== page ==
On a more nuts and bolts level, some of what the emergency manager, Mr. Harris, is doing is a good idea. Consolidating some departments is probably necessary, especially if most of the cuts and savings come out of administration and procedural streamlining instead of the actual service. Since the whole point of building inspections is to prevent and correct the kind of structural, fire, and other safety hazards that lead to firefighters getting called out, it makes sense for at least smaller towns to combine them under one boss who makes sure they work together to get better results. And I like the way Mr. Lange actually goes out and talks to people and tries to head off trouble before people need to be arrested, but that can be achieved anywhere that has people like him and gives them a chance to do their thing. But no matter how good Mr. Harris is at running the town government, he’s still basically a temporary dictator and will not be able to fix the city long-term. The position can’t last forever—that would basically disenfranchise the residents, because they can’t hold him accountable by elections or any other means, and the people they can elect to represent them have no power to govern, undermining democracy and probably violating both state and federal Constitutions. And this article, at least, mentions no sign of Mr. Harris making any effort to get the residents participating in managing their town—witness the low election turnouts, a chronic problem in local governments nationwide, and no mention of any attempt in Benton Harbor to change that—when he inevitably leaves and elected government is restored then a new small network of self-interested parties will sooner or later end up in control and the corruption and mismanagement will return. (And using City Hall cameras to monitor a gadfly city commissioner, to the point were “we can tell the times of day when he goes out to use the restroom”? Really? You have better things to do, Mr. Harris.)

    I don’t have the answers to what will fix this town, but quick fixes like Harbor Shores and emergency management won’t be enough. Whatever does end up working will take a lot more time and effort, and in the meantime basic public services and infrastructure need to be maintained. Even with help from nonprofits and local business and higher-level governments, many small and/or struggling towns like Benton Harbor just don’t have the tax base to do so effectively anymore and won’t for some years to come. Some sort of fiscal consolidation, merger of services (like water/sewer or police), or full governmental merger with neighboring municipalities and/or the surrounding township, is probably the only way Benton Harbor will survive, and that goes for a lot of other struggling smaller towns, both rural and suburban.

  3. #28
    Cyburbian Mud Princess's avatar
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    This seems to be as good a place as any to post this article about the dire straits in which many Pennsylvania cities are now finding themselves. According to the article, 4 in 10 Pennsylvanians now live in a financially distressed city.

  4. #29
    Cyburbian mgk920's avatar
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    Appleton, Wisconsin
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    Like with Michigan, Pennsylvania has waaaaay too many tiny munis (all of those little 'boroughs') and no easy way for them to combine, etc, as well as oodles of severely underbound central cities all over the state that are legally prohibited from annexing. Just look at the map of the urbanized State College area. The metro area has well over 100K residents in a fairly cohesive and well-defined urbaized community, but the 'State College' Borough itself is very tiny and much of the Penn State Campus is not in it. Johnstown is an even smaller part of its metro. And then there are all of those tiny, and many failed, borough suburbs of Pittsburgh.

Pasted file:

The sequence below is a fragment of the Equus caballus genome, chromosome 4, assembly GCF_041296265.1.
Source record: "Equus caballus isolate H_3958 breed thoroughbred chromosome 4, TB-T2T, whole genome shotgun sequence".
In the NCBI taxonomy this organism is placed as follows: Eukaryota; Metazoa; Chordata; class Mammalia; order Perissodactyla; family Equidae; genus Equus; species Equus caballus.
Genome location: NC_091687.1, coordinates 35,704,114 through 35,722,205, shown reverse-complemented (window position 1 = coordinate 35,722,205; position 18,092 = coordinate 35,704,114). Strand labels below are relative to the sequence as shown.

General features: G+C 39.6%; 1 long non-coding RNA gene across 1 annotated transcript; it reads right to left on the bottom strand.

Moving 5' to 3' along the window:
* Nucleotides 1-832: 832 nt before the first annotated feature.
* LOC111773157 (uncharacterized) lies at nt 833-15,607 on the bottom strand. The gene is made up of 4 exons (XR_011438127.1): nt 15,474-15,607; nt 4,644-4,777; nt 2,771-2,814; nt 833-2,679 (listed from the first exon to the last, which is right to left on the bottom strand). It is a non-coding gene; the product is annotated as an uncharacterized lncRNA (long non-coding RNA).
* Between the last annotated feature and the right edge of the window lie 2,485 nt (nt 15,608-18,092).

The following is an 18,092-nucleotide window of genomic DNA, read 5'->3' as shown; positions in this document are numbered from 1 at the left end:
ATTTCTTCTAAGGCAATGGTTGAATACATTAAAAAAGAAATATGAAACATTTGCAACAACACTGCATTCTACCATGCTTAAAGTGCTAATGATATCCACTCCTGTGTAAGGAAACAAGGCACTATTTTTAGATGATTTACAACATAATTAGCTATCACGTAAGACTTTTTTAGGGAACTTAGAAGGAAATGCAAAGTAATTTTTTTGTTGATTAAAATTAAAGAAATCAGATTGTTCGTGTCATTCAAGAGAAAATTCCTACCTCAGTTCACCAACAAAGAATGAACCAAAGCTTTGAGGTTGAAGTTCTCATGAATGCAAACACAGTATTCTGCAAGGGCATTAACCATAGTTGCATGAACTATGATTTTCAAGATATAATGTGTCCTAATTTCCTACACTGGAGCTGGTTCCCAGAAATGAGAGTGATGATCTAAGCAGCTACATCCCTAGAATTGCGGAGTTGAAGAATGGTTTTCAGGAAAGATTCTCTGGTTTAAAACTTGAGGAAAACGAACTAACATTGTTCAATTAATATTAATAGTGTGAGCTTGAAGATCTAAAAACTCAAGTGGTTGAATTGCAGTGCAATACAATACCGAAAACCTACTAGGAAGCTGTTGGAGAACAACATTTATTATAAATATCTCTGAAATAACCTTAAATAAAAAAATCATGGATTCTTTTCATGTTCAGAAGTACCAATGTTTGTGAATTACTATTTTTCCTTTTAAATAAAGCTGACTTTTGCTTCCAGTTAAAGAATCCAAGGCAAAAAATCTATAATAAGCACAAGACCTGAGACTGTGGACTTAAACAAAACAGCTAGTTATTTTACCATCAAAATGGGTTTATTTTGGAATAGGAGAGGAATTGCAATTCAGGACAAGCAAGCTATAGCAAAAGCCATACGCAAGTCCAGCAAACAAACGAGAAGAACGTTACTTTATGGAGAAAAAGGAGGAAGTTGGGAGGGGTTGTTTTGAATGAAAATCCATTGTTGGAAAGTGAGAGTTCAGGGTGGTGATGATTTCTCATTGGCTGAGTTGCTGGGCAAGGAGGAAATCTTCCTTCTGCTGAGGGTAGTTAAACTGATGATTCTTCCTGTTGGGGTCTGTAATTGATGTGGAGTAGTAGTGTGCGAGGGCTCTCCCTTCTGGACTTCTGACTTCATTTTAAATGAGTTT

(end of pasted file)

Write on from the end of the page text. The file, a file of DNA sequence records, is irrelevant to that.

State College:
    https://maps.google.com/maps?q=state...vania&t=m&z=13

    Johnstown:
    https://maps.google.com/maps?q=johns...vania&t=m&z=12

    Also
    York:
    https://maps.google.com/maps?q=York,...vania&t=m&z=12

    --------

    Benton Harbor, MI:
    https://maps.google.com/maps?q=bento...higan&t=m&z=12

    Saint Joseph, MI:
    https://maps.google.com/maps?q=st+jo...higan&t=m&z=12

    To me they all look ripe for a major dose of metro-wide amalgamation.

    Mike

  5. #30
    Cyburbian jsk1983's avatar
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    Feb 2004
    Location
    Chicago, IL
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    Quote Originally posted by mgk920 View post
    Like with Michigan, Pennsylvania has waaaaay too many tiny munis (all of those little 'boroughs') and no easy way for them to combine, etc, as well as oodles of severely underbound central cities all over the state that are legally prohibited from annexing. Just look at the map of the urbanized State College area. The metro area has well over 100K residents in a fairly cohesive and well-defined urbaized community, but the 'State College' Borough itself is very tiny and much of the Penn State Campus is not in it. Johnstown is an even smaller part of its metro. And then there are all of those tiny, and many failed, borough suburbs of Pittsburgh.

    State College:
    https://maps.google.com/maps?q=state...vania&t=m&z=13

    Johnstown:
    https://maps.google.com/maps?q=johns...vania&t=m&z=12

    Also
    York:
    https://maps.google.com/maps?q=York,...vania&t=m&z=12

    --------

    Benton Harbor, MI:
    https://maps.google.com/maps?q=bento...higan&t=m&z=12

    Saint Joseph, MI:
    https://maps.google.com/maps?q=st+jo...higan&t=m&z=12

    To me they all look ripe for a major dose of metro-wide amalgamation.

    Mike
    But why would St. Joseph want to take on the problems of Benton Harbor?

  6. #31
    Cyburbian mgk920's avatar
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    Appleton, Wisconsin
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    Quote Originally posted by jsk1983 View post
    But why would St. Joseph want to take on the problems of Benton Harbor?
    Thus my above-posted 'strangler fig' situation.

    What would happen if the City of Benton Harbor decided to dis-incorporate?

    Mike